Len Schreiner couldn’t help falling in love. So he wrote a letter to Pope John Paul II and waited.
by Danya Issawi
I grew up in a very Roman Catholic atmosphere in western Kansas and had always been drawn to the priesthood.
I joined the Capuchin religious order in 1976, and I was ordained in 1978 at age 28. Almost immediately, the underlying tension I had felt about intimate relationships really came to the fore. I struggled greatly.
I was in various flirtations with women, or little romantic relationships, but that’s a normal part of life. The Roman Catholic priesthood, though, with its mandatory celibacy, discourages any close contact with women.
I would look at my brothers and sister and the families they raised, and I couldn’t accept the notion that I was making a greater sacrifice than they were in their jobs and raising children.
I went on a leave of absence from the priesthood in 1989 and started dispensation two years later, which means I had to write up a paper to John Paul II in Rome to explain why I wasn’t able to continue. I wrote that there were two things that prompted my leaving: that I wanted to be more involved in social justice and peace work, and that I felt I could not successfully live a celibate life.
I sought dispensation both for my own peace of my mind and for my family. I knew it would soften the blow for my parents — it was a heartbreak for them.
A lot of priests did not get dispensations. Their applications would be in a pile someplace for years. One priest said to me, “They haven’t gotten back to me in 11 years.”
In my case, by the grace of God, I received a letter and document in January of 1992 granting me “a dispensation from the obligations of priestly ordination, including celibacy, and from religious vows.”
Then I was considered, in the eyes of the church, a lay person. I was free, and in June of that same year, I got married in a Catholic church in Seattle.
I knew my wife for seven years before we got married. I had met her when I was still a pastor of a church in Denver. She had been in a religious order of nuns, but had left three years prior to our meeting.
We became friends, and by the time I left the Roman Catholic priesthood in 1989 we were in a relationship. We weren’t married until 1992, and part of that was just my slowness to mature. I had to work through a lot.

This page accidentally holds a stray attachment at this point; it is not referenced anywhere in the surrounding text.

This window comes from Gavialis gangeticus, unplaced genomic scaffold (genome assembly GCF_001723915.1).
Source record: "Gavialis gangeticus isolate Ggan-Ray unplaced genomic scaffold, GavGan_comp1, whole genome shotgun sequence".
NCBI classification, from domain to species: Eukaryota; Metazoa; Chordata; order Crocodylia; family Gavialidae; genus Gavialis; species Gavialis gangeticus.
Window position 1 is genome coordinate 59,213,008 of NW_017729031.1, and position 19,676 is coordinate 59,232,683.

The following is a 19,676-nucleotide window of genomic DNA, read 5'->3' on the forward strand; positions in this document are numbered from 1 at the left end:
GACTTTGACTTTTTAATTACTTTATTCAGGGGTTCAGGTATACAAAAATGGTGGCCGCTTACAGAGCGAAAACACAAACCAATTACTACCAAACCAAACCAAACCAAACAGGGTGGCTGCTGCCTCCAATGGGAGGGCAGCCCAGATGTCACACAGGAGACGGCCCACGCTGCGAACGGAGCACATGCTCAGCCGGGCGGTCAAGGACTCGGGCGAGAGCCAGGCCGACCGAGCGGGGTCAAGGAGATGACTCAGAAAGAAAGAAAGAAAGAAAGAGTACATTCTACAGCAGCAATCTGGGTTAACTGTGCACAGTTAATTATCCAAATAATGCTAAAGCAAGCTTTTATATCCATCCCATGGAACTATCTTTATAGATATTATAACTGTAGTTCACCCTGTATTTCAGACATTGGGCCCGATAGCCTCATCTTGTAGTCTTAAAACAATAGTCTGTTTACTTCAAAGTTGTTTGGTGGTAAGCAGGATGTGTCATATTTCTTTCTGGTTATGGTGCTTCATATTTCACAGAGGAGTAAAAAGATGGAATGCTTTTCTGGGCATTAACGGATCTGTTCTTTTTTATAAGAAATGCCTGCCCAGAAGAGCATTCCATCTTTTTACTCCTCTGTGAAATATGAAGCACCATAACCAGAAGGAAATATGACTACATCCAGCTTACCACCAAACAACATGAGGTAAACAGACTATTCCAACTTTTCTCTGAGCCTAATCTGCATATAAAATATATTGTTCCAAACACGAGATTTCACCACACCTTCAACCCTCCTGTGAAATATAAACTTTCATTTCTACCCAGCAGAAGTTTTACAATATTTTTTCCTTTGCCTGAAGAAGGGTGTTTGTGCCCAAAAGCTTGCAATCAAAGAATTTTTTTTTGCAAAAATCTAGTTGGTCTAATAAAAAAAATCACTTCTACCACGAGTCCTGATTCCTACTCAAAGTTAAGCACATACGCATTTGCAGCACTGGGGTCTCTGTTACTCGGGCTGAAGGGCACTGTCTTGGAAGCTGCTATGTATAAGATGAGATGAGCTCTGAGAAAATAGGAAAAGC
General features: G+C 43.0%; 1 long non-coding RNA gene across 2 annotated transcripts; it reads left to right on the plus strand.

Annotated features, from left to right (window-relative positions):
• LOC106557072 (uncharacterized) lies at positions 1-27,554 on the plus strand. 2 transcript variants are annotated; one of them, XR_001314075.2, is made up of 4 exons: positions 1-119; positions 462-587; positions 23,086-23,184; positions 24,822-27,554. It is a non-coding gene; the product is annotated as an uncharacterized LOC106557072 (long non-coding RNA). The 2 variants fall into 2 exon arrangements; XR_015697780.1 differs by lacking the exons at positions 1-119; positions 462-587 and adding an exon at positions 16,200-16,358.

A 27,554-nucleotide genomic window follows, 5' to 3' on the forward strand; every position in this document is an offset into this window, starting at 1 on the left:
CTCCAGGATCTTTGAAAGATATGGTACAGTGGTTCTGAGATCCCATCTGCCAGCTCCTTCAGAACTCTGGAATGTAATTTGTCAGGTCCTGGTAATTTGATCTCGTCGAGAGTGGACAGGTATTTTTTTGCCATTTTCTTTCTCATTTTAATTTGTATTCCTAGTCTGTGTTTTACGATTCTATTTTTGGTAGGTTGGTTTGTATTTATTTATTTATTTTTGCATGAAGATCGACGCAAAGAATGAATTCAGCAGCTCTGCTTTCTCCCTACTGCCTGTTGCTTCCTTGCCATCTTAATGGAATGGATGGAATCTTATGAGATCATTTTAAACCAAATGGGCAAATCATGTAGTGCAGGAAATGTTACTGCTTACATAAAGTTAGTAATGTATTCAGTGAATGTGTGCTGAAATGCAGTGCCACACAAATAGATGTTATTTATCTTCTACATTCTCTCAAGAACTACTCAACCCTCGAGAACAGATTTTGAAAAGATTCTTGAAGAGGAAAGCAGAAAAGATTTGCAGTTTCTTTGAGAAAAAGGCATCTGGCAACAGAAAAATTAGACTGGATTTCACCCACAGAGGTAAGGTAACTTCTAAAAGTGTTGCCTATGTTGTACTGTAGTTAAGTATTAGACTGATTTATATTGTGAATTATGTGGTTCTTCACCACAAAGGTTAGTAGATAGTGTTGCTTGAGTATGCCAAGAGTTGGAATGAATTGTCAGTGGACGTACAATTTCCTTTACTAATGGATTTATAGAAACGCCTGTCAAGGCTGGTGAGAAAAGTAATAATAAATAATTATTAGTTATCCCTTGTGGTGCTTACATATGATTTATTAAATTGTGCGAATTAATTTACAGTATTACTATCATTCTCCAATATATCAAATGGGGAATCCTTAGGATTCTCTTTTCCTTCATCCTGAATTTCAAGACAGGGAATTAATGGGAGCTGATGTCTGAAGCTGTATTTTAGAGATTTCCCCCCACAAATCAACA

The transition was huge. I had gone to a high school seminary and a college seminary, where it’s a celibate atmosphere and an all-male atmosphere, and both psychologically and on a sexual level, I was quite immature. The first 10 years of my relationship with my wife, Nancy, were about learning how to be in a romantic relationship, and it was a long learning curve.
By the grace of God we have been married now for 26 years. You have to learn how to be a “we” rather than a “me” — the celibate priesthood is kind of honing you to be individualistic, yet also an overly generous servant of the church.
When you leave, you have very little financially. I worked in lots of labor jobs. I was a furniture laborer. I worked day jobs for $5 an hour. I dug ditches. I unloaded trucks. During what I call the 14-year hiatus, I wanted to get back to ministry as a priest, but there wasn’t an avenue to do that in the Roman Catholic church.
It wasn’t until 2004 when I found the Ecumenical Catholic Communion that I could be a priest again.
We are one of the expressions of independent Catholicism, which are churches that follow the practices, the beliefs and the teachings of the Catholic church but are not under Rome, not under the pope. The pope is not our superior. I’m still functioning as a priest because I was accepted by the founding bishop of this Ecumenical Catholic Communion.
There’s another way of being Catholic. There’s another way of being to be complete. That’s what all transitions are about. I’ve taken everything that I learned in my life as a Capuchin and as a Roman Catholic priest.
It’s with me all the time, but I have gone beyond the limitations of that to a much more extensive consciousness.
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